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Do Sharks Really Smell Blood?

Sensitive cells and an enlarged olfactory bulb allow sharks to detect a small amount of blood in the water, but not in a supernatural sense.

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Tiger sharksPhoto: Shutterstock

Do sharks really smell blood?

If we all close our eyes and imagine a shark encounter, we’d likely picture the exact same scene: it begins with a drop of blood leaking from your finger and diffusing into the salty water. Within a matter of seconds, a sharp fin slices through the midnight blue waves, following the scent of blood. As the fin moves in a jagged and terrifying trail toward you, the Jaws theme song quickens in your ears. Though you desperately try to swim away, you’re just not fast enough and—okay, enough. Sound about right? This is simply a common shark stereotype, built on the notion that sharks have a supernatural ability to sniff out even the smallest drop of blood and find their “prey.” In reality, this isn’t an accurate representation.

In an age where many species of shark have become endangered due to human activities, it’s important to understand the facts about these animals—before it’s too late. So, do sharks really smell blood in the ocean? And what does their presence mean for humans?

While the extent of their smelling abilities is often exaggerated, sharks can smell blood in the ocean. Maddalena Bearzi, marine biologist and President of the LA-based nonprofit Ocean Conservation Society, told Reader’s Digest that most sharks “have a keen sense of smell, which is used—among other things—in detecting dead or wounded prey.” Wondering how these animals smell underwater? “The nostrils of sharks have specialized, sensitive cells located on the underside of the snout and these cells are used exclusively for smelling,” says Bearzi. “When water flows through the nostrils of a shark, the chemicals react with the receptors in these sensory cells, sending signals to the brain. Thanks to these sensitive cells and an enlarged olfactory bulb, these animals can detect even tiny amounts of specific chemicals present in the water,” Bearzi explains.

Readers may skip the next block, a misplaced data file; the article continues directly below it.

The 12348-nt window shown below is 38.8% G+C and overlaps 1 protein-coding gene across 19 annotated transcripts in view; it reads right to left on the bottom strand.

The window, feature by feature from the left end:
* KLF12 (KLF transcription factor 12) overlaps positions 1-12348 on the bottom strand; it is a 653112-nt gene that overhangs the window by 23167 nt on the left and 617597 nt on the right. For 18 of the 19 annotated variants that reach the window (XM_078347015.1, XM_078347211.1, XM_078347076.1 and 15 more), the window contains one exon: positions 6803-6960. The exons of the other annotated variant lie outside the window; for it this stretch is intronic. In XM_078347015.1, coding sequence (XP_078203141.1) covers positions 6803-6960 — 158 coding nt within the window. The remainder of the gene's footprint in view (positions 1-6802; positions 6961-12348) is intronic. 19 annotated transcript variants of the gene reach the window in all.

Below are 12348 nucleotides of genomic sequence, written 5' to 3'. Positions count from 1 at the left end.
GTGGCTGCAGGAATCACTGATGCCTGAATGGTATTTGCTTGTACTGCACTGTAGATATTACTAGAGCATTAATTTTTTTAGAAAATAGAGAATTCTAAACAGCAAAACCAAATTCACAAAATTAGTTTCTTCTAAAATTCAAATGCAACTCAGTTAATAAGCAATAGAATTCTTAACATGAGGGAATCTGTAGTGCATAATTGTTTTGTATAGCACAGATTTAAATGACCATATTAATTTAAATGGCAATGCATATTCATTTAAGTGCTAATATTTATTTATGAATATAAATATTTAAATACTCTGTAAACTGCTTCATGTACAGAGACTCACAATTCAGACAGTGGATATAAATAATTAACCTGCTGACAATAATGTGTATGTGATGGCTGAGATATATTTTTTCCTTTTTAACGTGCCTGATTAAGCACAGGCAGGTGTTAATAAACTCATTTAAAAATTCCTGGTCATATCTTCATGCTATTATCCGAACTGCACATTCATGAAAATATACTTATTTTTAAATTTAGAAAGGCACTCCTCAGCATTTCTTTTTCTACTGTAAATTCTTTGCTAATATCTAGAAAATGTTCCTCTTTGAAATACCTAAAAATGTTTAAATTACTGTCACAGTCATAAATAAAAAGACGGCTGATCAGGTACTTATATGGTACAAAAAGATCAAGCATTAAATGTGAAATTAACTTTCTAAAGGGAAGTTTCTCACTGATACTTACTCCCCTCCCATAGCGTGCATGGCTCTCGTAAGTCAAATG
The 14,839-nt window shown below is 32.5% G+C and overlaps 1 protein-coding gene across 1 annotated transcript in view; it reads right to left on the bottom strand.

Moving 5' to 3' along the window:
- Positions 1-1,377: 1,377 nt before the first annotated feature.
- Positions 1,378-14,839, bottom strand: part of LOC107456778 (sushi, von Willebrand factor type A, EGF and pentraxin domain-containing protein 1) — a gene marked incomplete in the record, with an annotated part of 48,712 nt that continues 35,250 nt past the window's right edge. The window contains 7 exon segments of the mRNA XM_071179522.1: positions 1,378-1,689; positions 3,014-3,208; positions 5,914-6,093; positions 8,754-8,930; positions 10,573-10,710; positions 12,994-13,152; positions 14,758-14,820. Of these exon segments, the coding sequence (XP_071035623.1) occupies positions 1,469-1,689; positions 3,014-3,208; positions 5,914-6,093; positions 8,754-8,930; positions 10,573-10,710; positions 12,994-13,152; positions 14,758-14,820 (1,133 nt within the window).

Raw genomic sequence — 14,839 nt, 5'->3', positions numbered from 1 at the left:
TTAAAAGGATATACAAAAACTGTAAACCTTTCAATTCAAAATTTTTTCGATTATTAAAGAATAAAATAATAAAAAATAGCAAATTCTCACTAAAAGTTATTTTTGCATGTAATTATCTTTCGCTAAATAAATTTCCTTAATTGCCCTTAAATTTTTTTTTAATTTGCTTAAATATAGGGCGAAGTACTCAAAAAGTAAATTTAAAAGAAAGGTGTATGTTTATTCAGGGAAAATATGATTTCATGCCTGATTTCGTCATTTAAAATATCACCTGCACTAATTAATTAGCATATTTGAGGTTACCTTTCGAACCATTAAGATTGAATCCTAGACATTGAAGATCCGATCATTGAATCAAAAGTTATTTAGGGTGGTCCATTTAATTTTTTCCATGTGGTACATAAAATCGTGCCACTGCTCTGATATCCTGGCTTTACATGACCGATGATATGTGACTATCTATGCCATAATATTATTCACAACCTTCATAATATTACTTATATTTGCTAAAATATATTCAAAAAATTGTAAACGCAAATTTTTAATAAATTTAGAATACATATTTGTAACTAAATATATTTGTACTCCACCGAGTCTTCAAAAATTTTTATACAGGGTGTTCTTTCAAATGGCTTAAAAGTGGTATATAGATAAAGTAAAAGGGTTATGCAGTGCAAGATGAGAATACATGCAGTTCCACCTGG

While sharks do have a strong sense of smell, can detect small amounts of chemicals (including blood) in the water, and often rely on their sniffing powers to hunt prey, they can’t smell blood everywhere in the ocean.

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Great White SharkPhoto: Shutterstock

How far can they smell blood?

Most people believe that sharks can smell a drop of blood in the ocean from a mile away. This is thanks to “shark attack” movies, which dramatically portray the animals crossing great distances to follow the scent of a splash of human blood. In reality, however, one of the fascinating and reassuring facts about sharks is that “sharks can’t smell blood across an ocean with a sort of ‘supernatural’ sense,” clarifies Bearzi. While all species of sharks are different, some “can detect smells at about one part per 10 billion, depending on the chemical,” Bearzi explains. For context, one part per 10 billion is “basically about one drop of blood in a swimming pool,” the marine biologist explains. This means that, if there were only a single drop of blood spilled in the ocean, the shark would have to be within relatively close proximity to be able to smell it.